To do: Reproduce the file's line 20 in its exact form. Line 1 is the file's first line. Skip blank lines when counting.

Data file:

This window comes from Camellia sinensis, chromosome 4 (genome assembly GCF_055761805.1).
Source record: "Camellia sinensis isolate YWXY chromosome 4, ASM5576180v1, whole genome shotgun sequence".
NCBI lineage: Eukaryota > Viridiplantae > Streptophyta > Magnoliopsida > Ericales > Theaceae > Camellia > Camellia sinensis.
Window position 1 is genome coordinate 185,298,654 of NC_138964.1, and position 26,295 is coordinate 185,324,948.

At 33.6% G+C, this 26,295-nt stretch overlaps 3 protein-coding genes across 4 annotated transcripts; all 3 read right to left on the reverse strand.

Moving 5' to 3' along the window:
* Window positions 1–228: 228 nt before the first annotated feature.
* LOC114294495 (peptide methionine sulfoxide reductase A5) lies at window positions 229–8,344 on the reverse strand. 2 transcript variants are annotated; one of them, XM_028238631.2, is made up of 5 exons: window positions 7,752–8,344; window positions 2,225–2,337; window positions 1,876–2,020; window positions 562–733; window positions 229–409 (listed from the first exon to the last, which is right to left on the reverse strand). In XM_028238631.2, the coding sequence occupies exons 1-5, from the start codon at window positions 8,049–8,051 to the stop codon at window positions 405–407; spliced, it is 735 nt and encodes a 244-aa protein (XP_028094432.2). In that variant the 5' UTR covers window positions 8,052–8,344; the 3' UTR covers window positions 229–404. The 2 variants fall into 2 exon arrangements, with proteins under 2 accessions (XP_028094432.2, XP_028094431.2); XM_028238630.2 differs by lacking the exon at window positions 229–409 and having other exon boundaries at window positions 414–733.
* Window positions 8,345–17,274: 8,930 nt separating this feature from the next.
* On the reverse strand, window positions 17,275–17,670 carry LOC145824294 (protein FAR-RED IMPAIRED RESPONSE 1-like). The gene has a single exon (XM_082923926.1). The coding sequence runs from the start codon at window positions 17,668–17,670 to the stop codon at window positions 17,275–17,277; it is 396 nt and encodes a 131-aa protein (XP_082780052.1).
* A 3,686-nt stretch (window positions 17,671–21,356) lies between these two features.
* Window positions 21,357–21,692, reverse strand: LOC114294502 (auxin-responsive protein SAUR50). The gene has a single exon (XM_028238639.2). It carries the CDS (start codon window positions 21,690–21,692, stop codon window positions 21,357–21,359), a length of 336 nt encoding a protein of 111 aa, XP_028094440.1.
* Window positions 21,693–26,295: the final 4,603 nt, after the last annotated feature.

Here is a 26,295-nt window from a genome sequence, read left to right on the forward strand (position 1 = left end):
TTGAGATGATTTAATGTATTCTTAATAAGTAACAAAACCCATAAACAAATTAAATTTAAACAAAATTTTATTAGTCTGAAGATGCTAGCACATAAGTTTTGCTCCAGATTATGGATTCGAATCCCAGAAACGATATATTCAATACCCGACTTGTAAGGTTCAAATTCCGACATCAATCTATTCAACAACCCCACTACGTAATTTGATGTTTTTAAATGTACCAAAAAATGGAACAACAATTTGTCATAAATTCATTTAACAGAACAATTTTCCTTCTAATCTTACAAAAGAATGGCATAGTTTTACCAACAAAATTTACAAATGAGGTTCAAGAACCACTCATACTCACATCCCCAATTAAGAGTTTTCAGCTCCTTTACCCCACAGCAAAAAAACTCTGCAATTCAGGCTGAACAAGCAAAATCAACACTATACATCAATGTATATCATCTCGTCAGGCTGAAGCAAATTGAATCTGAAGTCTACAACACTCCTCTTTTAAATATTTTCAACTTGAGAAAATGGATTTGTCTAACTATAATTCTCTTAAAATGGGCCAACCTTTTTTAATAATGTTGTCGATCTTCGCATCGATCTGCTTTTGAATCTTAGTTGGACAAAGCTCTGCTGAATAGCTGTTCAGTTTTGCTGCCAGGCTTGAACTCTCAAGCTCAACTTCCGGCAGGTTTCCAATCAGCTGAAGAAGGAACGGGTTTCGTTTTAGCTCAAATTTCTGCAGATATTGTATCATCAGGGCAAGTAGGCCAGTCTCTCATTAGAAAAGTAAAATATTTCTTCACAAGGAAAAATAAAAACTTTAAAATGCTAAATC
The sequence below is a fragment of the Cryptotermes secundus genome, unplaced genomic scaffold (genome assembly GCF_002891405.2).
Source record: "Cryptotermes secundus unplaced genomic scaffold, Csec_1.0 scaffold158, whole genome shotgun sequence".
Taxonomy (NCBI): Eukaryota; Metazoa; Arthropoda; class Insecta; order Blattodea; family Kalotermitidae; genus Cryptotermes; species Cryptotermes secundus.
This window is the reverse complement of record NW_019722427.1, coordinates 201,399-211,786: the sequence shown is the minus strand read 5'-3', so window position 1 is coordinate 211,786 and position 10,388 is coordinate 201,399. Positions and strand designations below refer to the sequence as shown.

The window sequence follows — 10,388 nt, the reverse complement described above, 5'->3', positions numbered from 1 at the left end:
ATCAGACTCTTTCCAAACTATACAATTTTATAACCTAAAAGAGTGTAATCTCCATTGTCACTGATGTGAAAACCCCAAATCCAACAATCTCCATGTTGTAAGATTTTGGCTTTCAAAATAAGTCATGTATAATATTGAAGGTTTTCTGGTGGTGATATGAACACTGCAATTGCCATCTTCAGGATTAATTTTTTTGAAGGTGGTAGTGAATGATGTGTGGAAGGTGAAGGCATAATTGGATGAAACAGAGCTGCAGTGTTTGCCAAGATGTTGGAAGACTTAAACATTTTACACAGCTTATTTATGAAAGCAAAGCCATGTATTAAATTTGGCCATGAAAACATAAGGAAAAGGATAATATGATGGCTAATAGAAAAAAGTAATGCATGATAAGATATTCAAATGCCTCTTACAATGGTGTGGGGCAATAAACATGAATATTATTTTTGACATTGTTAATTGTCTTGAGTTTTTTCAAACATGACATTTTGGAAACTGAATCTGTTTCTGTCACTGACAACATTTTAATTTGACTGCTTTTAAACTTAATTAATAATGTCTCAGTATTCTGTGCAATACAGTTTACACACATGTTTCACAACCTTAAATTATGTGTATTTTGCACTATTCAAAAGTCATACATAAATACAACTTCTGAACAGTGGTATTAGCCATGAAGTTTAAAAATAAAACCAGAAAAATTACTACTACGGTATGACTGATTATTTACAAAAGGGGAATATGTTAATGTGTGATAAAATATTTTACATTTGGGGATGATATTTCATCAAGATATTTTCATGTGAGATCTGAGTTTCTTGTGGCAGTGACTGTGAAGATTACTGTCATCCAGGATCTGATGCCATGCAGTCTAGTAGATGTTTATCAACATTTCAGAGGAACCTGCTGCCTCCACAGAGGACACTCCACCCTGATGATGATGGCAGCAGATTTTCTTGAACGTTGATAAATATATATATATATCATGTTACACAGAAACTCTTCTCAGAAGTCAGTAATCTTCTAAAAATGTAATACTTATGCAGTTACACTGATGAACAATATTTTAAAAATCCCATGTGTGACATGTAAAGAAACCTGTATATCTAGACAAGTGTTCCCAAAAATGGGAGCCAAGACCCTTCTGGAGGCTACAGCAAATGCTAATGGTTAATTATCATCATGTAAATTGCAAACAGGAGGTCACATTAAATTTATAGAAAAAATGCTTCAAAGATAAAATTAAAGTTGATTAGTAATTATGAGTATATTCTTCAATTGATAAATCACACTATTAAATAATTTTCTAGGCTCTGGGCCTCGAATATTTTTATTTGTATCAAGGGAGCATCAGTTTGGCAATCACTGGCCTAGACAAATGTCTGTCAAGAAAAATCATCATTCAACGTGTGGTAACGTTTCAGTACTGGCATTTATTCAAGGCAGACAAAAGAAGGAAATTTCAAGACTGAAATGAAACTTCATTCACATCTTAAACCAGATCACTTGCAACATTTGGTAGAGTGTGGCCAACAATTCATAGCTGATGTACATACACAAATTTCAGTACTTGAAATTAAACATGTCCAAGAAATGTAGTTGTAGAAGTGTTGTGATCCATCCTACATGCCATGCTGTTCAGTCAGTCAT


The window sequence follows — 10,388 nt, the reverse complement described above, 5'->3', positions numbered from 1 at the left end: